7June 8, 2010June 7, 2010Rebuilding the Seinfeld sets; Larry David as George Costanza; interview with Larry David and the Seinfeld cast, and more
8June 5, 2012June 11, 2012"Leon's Guide to NYC"; roundtable discussion with Larry and the cast
1-8June 11, 2012See individual releases
9March 6, 2018March 5, 2018Cast memorable moments and deleted scenes
10July 21, 2020 [45] July 20, 2020 [46] "What Finally Broke Them"

Other media

Book

A Curb Your Enthusiasm book was released October 19, 2006, published by Gotham Books. The book contains stories from Larry David's past, original interviews and commentary, episode outlines, episode guide, and over 100 full-color photographs. The contents of the book span the first five seasons of the show. [47]

Music

The show is punctuated between scenes with music orchestrated by Wendell Yuponce and from a music library company called Killer Tracks. [48] Frequently heard are instrumental arrangements of the whimsical "Three Little Maids From School Are We" from The Mikado , and the rhythmic Gypsy dance "Les tringles des sistres tintaient" from Carmen . The opening and closing theme song (not mentioned in the credits) is "Frolic" by Italian composer Luciano Michelini. Larry David heard the music used in a bank commercial years before the show was created and thought it had a lighthearted, joyful quality. [49] An unofficial soundtrack was released by Mellowdrama Records in 2006. [50]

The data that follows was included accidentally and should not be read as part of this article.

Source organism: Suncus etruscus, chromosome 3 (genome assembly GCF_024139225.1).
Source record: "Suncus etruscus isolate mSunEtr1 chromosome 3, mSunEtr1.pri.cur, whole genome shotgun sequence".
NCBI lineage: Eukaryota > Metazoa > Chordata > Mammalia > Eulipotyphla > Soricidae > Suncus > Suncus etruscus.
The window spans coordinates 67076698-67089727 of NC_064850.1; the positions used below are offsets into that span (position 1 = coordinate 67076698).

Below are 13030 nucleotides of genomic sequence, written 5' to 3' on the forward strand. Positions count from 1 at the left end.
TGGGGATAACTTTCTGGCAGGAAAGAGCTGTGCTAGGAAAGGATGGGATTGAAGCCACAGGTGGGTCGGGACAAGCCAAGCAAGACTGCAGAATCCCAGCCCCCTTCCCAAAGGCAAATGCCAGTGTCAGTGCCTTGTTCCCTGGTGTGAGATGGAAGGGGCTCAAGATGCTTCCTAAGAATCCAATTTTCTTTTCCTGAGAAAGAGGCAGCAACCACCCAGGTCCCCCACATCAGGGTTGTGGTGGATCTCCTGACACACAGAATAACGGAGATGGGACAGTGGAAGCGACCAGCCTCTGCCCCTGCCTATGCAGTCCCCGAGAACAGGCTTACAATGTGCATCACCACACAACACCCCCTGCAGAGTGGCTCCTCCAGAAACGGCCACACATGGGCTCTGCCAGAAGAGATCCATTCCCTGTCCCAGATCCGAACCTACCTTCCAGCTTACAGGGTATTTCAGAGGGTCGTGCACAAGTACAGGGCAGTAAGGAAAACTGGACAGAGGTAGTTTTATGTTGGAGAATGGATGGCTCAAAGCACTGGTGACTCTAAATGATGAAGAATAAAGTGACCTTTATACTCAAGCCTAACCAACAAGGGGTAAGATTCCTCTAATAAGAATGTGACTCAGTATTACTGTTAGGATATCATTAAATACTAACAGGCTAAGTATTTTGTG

Related Research Articles

<i>Seinfeld</i> American television sitcom (1989–1998)